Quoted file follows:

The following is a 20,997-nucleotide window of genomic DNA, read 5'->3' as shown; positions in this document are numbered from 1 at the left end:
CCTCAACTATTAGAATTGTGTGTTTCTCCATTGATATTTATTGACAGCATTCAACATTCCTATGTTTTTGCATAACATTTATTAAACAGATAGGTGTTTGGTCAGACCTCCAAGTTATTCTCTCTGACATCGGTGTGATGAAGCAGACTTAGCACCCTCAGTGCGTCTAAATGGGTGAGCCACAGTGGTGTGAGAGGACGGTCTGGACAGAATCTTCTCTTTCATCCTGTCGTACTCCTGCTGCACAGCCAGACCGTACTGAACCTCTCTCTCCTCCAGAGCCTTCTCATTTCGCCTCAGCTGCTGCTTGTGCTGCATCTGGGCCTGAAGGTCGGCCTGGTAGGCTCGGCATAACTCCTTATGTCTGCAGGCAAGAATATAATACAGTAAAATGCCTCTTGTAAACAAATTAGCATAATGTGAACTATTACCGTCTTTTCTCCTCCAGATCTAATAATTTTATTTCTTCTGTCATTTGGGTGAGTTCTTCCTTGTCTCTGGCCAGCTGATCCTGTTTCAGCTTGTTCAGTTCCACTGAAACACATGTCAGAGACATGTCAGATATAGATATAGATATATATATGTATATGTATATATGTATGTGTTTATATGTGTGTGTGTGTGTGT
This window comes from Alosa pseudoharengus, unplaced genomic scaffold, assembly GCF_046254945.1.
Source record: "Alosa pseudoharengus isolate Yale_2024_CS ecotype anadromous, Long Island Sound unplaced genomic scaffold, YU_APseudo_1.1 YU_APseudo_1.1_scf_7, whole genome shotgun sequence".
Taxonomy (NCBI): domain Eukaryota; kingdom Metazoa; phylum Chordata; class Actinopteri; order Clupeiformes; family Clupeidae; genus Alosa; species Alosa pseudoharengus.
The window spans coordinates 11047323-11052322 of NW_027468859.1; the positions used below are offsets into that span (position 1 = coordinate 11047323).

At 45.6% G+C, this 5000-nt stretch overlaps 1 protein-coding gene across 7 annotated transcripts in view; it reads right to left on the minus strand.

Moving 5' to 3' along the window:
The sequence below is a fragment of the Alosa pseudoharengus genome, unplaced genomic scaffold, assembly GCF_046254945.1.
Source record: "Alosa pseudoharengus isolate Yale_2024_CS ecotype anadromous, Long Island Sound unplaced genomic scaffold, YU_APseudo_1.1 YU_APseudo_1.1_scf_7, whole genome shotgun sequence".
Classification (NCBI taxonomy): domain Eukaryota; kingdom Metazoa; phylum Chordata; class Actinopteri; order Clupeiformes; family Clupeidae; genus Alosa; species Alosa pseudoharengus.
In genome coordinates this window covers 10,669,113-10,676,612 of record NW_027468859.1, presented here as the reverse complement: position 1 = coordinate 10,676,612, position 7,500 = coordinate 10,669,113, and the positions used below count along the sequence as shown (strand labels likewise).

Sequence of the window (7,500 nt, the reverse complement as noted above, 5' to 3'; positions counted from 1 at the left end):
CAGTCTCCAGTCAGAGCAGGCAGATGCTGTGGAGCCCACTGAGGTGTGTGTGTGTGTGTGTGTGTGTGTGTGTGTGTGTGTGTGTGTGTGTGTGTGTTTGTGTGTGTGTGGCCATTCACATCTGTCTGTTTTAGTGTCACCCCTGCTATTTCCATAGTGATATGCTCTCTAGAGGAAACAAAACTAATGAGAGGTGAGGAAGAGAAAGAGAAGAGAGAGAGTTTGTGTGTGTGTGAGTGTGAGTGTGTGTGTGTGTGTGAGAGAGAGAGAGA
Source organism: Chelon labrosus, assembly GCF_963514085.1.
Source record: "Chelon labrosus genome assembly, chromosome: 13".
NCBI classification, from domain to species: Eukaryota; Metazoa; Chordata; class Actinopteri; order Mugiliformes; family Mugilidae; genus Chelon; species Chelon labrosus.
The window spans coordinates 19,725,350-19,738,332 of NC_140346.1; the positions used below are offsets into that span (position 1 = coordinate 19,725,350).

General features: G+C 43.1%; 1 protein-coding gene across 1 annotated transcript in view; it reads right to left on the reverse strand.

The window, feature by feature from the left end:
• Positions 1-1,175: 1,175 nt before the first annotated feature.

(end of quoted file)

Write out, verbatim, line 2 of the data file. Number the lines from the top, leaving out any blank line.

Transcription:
CCTCAACTATTAGAATTGTGTGTTTCTCCATTGATATTTATTGACAGCATTCAACATTCCTATGTTTTTGCATAACATTTATTAAACAGATAGGTGTTTGGTCAGACCTCCAAGTTATTCTCTCTGACATCGGTGTGATGAAGCAGACTTAGCACCCTCAGTGCGTCTAAATGGGTGAGCCACAGTGGTGTGAGAGGACGGTCTGGACAGAATCTTCTCTTTCATCCTGTCGTACTCCTGCTGCACAGCCAGACCGTACTGAACCTCTCTCTCCTCCAGAGCCTTCTCATTTCGCCTCAGCTGCTGCTTGTGCTGCATCTGGGCCTGAAGGTCGGCCTGGTAGGCTCGGCATAACTCCTTATGTCTGCAGGCAAGAATATAATACAGTAAAATGCCTCTTGTAAACAAATTAGCATAATGTGAACTATTACCGTCTTTTCTCCTCCAGATCTAATAATTTTATTTCTTCTGTCATTTGGGTGAGTTCTTCCTTGTCTCTGGCCAGCTGATCCTGTTTCAGCTTGTTCAGTTCCACTGAAACACATGTCAGAGACATGTCAGATATAGATATAGATATATATATGTATATGTATATATGTATGTGTTTATATGTGTGTGTGTGTGTGT